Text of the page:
By Nicolle Berroa, age 11
Leatherback sea turtles are one of the world’s largest pelagic turtles found in the open ocean. The thousands of tiny bone plates on its back gives it its leathery look. They are an endangered and vulnerable species due to coastal habitat loss, commercial fishing, egg poaching and human activity. The World Wildlife Fund (WWF) set up marine protected areas to ensure that they have a safe place to roam freely. There are an estimated 100,000 nesting females left in the world, compared to 115,000 in 1980. They’re fundamental in the ocean’s ecosystem because they eat large numbers of jellyfish, which helps keep jellyfish populations at bay. They also eat fish, mollusks, squid and sea urchins.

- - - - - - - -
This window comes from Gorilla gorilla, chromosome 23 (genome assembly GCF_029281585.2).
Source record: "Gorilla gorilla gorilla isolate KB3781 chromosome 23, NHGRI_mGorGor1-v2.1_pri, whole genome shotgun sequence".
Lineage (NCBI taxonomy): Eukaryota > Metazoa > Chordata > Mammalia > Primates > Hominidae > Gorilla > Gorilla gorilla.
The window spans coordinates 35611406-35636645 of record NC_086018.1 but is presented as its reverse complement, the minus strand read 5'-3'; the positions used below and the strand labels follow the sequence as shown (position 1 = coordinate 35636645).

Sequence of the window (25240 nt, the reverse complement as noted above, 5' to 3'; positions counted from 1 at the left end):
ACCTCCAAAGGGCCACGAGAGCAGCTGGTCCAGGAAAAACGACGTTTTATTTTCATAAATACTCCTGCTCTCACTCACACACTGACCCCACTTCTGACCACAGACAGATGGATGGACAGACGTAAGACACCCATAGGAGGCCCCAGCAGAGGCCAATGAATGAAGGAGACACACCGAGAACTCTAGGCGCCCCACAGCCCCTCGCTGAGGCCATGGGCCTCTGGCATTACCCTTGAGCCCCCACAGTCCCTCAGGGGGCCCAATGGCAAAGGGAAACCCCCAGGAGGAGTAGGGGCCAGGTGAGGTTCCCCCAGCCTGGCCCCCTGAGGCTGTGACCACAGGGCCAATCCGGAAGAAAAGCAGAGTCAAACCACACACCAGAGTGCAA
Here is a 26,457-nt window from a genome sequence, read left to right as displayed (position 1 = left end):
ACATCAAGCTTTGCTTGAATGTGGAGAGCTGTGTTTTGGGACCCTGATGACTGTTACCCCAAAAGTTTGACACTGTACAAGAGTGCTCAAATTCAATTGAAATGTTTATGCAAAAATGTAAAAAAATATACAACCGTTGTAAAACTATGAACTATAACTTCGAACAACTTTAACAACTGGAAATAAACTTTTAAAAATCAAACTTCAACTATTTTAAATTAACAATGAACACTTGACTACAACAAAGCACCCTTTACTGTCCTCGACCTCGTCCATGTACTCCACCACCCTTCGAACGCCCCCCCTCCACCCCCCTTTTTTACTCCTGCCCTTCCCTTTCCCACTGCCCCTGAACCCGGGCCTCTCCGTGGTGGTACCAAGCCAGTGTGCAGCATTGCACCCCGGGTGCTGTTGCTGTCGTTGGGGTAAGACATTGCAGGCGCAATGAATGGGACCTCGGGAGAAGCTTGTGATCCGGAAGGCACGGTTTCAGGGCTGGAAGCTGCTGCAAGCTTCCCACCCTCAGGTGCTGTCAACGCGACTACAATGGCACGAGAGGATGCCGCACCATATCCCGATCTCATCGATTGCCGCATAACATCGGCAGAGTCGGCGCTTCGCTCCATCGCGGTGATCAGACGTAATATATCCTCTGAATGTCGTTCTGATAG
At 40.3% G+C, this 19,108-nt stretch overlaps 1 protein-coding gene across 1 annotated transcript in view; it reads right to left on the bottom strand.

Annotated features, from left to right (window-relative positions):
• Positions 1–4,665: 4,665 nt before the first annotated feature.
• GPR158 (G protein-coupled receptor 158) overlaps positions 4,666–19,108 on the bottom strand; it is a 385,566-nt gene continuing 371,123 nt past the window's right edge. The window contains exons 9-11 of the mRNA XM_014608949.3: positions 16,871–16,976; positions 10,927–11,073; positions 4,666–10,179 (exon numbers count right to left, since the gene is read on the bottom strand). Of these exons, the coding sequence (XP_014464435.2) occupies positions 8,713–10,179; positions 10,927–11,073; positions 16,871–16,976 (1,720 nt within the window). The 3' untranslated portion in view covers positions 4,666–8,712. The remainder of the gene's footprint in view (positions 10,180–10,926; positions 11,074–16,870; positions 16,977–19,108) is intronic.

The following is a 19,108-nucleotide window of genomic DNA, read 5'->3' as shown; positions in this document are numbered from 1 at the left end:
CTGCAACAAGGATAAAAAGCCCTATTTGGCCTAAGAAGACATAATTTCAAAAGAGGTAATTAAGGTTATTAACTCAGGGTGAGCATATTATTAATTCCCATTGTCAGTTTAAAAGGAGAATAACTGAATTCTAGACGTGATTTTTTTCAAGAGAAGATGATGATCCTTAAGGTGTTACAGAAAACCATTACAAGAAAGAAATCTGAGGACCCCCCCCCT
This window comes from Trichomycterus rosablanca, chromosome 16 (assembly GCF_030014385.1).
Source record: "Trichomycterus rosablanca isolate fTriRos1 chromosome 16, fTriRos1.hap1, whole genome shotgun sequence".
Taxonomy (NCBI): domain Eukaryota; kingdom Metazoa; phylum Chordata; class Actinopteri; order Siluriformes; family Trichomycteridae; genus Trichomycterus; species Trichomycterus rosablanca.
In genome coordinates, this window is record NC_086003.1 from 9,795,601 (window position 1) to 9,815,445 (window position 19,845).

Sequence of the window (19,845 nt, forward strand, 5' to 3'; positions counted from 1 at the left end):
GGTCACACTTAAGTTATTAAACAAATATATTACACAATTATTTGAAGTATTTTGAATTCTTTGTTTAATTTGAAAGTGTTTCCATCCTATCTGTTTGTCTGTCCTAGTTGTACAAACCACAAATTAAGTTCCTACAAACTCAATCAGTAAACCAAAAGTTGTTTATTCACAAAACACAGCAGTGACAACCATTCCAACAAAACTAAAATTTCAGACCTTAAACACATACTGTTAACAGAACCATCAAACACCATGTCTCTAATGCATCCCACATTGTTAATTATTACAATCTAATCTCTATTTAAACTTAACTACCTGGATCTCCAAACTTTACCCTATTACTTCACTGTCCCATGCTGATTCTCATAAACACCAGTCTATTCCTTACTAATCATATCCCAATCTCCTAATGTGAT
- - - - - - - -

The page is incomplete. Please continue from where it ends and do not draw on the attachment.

- Leatherbacks can grow to be up to seven feet and can weigh as much as 2,000 pounds. They are one of the world’s largest turtles!
- They can dive deeper than 4,000 feet! There are only three other known animals that can dive deeper.
- Leatherback turtles are one of the most migratory species of the sea turtle species! They travel as much as 10,000 miles or more annually to feed off jellyfish.
- They can eat twice their own body weight per day!
- They convert salt water into fresh water by drinking the sea water and excreting the salt.
Pelagic – meaning they swim in the pelagic zone, which is neither close to the bottom nor near the shore. Ecosystem – a community of living organisms interacting as a system.